Sample collection and analysis
Salinity, temperature, pH, DO, and chlorophyll a were measured using a YSI 6920 multiparameter sonde that was calibrated the day prior to sampling using YSI solutions or recommended calibration practices. Triplicate TA and DIC samples were collected using a Niskin sampler from 1-m depth and transferred to 60-ml borosilicate glass bottles using clean flexible tubing. The tube was placed at the bottom of the bottle and the bottle was inverted to allow water to coat all sides to avoid forming bubbles. The bottle was then turned upright, and water was allowed to overflow the bottle for 10 s, or approximately 250 ml. Less than 1% headspace was left in the bottles, which were kept on ice until return to the laboratory refrigerator before analysis. Samples were analyzed within 24 h of collection.
TA was analyzed using potentiometric titration in an open cell titration, following the methods described in Guide to Best Practices for Ocean CO2 (Dickson et al., 2007). Briefly, samples were kept in a water bath at 25°C for 10 min prior to analysis, and a weighed sample was then placed in a jacketed beaker maintained at 25°C. A calibrated liquid junction pH electrode was submerged in the sample with a magnetic stir bar that gently mixed the sample continuously; 0.1N hydrochloric acid was added to the sample at a rate slower than 0.05 ml s–1 until the pH reached 2.9. The titration data were then used with the package SeaCarb in R (Gattuso et al., 2020) to calculate the TA of the system. The average standard deviation across all triplicate samples for TA was ± 9.7 μmol kg–1. DIC was analyzed using a Shimadzu TOC-4200 analyzer. A known volume of room temperature seawater was drawn into a chamber where it was acidified with 8.5% phosphoric acid solution and the off-gassed CO2 was extracted using a pure nitrogen gas stream. CO2 was then measured using a nondispersive infrared radiation detector. The full methods can be found in O’Sullivan and Millero (1998). The average standard deviation across all triplicate samples for DIC was ± 6.0 μmol kg–1. Certified reference materials from the A Dickson Lab at Scripps Institution of Oceanography were used to standardize both TA and DIC samples.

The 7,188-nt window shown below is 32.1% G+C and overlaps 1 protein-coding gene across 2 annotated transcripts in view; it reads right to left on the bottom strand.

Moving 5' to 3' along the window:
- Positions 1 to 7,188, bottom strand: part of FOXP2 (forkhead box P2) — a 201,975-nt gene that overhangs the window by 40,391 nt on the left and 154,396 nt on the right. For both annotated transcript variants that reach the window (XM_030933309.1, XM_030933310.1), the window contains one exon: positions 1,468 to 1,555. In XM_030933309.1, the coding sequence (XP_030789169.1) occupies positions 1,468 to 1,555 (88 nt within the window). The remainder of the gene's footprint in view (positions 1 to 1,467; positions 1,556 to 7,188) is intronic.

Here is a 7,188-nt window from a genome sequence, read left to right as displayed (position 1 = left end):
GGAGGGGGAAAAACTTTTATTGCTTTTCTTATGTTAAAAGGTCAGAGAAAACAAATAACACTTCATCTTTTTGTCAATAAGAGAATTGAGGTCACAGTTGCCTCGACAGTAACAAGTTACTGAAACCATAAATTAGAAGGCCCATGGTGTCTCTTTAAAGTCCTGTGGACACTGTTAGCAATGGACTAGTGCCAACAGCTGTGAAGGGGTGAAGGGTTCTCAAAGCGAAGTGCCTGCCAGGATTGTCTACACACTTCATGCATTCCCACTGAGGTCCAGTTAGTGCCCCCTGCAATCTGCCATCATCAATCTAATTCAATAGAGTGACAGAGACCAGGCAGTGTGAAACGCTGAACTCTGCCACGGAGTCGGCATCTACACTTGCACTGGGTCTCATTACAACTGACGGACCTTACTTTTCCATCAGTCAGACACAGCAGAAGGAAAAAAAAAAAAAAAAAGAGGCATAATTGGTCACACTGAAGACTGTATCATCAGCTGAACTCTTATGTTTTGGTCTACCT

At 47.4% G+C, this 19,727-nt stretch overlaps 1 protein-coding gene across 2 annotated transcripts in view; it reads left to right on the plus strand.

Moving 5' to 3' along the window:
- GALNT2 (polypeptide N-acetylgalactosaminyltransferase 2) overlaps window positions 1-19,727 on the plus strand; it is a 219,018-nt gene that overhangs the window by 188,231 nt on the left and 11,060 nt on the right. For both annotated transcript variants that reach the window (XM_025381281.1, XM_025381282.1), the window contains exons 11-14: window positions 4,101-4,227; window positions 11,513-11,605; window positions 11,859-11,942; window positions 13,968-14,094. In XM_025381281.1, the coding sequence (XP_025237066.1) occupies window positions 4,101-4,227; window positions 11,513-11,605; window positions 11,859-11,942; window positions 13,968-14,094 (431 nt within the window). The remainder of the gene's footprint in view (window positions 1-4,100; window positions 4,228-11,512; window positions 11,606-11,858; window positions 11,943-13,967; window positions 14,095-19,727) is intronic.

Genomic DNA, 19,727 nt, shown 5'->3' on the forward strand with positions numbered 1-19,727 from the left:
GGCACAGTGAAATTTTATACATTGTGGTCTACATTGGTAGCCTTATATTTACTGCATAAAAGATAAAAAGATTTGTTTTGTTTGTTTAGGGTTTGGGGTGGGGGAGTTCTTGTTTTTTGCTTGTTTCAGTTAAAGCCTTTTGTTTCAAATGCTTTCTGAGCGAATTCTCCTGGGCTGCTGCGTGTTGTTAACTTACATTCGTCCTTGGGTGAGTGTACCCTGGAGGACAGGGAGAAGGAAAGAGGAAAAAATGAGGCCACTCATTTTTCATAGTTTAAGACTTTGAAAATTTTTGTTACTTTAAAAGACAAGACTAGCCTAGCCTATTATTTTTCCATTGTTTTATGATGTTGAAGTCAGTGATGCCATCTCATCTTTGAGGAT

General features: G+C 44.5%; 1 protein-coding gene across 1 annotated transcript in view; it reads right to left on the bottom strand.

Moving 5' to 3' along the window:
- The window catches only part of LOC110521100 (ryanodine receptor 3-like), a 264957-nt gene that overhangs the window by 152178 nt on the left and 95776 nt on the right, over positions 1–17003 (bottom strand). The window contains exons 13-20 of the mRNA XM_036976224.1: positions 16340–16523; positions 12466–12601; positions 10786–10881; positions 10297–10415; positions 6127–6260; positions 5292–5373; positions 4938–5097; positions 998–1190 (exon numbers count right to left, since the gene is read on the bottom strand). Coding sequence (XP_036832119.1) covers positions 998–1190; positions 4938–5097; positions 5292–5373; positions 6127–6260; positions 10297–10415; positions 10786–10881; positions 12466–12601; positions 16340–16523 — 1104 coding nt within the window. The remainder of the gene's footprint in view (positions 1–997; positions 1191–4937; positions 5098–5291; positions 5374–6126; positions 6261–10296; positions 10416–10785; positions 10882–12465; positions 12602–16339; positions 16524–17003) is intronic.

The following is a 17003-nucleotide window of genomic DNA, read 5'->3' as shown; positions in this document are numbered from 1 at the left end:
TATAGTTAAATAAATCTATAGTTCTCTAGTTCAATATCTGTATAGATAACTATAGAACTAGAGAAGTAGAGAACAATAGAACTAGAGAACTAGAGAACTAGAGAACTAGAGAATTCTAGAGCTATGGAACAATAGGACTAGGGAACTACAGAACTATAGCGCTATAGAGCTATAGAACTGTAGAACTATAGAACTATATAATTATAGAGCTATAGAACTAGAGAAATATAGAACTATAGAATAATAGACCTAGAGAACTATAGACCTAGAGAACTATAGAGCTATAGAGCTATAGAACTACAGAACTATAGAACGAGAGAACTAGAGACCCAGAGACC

Oyster aquaculture in the growing area and organismal activity
All oyster aquaculture in Maine occurs in subtidal waters. In the growing area, some companies start the oysters in surface rafts and then spread animals onto the bottom for the second year of growth, while the majority of companies use surface culture for both years until harvest (C Davis of Pemaquid Oyster Co, personal communication, June 6, 2019). The oyster growing season is generally when the water temperature is above 10°C, most often spanning early May to late October. The growth of oysters over both first and second growing seasons was estimated as the average change in shell height over the season (Figure 3) with input from industry partners (C Davis of Pemaquid Oyster Co and M White of Mook Sea Farm, personal communication, October 13, 2020). These two companies have been farming in the growing area for over 30 years and provided an interannual average change in oyster shell height for both first- and second-year oysters that they grow. The two estimates were averaged to produce the change in shell height by year used in the model. Calcium carbonate uptake (i.e., shell deposition—dissolution) was estimated by applying shell height to shell dry weight relationships developed in the growing area (Figure 3). We measured seed oyster shell height (2–20 mm) and dry shell weight in 2017, and Adams et al. (2019) measured oyster shell height (40–100 mm) and dry shell weight in 2017. Here, shell height is defined as the distance between the bottom-most section of the hinge to the middle of the top edge (Figure 3).